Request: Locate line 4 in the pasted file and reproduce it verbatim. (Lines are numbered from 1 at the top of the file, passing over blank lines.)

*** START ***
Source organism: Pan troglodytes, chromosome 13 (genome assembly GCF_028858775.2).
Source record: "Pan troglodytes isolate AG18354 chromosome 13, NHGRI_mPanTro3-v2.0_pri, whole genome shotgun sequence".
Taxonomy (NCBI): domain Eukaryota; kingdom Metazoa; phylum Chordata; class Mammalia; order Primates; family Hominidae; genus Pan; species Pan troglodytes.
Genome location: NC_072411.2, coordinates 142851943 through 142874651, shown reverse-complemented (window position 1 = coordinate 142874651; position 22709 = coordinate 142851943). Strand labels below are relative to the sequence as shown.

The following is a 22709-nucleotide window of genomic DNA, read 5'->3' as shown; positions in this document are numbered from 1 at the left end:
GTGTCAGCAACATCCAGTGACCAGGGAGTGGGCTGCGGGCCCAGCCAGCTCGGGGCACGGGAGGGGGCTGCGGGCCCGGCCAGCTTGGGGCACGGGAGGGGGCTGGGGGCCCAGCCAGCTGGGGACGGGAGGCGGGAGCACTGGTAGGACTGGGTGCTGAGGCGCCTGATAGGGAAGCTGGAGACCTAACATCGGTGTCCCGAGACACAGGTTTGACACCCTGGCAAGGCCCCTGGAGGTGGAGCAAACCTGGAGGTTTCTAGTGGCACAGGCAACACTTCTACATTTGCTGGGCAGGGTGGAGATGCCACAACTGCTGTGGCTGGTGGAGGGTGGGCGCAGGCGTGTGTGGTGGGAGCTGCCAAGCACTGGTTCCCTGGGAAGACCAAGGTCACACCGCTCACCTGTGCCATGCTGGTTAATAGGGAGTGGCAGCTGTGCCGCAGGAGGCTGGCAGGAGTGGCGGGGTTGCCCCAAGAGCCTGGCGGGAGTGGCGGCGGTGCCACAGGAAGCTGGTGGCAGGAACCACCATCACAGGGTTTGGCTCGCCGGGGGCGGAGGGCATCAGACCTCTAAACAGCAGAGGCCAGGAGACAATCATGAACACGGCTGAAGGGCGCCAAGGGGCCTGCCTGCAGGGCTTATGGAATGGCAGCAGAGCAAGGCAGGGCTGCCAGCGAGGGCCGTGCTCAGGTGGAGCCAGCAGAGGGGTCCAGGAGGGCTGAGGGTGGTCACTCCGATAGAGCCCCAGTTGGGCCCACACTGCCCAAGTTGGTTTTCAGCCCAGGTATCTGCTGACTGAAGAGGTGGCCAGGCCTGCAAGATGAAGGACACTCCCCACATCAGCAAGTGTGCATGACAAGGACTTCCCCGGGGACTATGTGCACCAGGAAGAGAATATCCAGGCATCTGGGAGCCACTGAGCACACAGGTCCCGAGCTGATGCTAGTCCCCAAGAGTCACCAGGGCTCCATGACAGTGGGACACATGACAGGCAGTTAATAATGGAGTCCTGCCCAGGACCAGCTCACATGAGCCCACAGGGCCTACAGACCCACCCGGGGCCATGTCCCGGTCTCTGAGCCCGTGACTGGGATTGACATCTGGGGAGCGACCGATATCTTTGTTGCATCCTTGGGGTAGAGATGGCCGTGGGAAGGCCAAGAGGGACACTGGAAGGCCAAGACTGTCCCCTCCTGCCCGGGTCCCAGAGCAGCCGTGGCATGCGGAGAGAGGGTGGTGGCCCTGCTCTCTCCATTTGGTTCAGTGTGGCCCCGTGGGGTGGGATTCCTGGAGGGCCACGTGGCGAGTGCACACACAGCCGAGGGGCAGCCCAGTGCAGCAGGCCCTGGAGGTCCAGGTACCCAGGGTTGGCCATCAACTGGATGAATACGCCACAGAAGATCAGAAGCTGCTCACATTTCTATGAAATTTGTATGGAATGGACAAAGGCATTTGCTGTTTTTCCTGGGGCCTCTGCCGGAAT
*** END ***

Genome location: NC_072411.2, coordinates 142851943 through 142874651, shown reverse-complemented (window position 1 = coordinate 142874651; position 22709 = coordinate 142851943). Strand labels below are relative to the sequence as shown.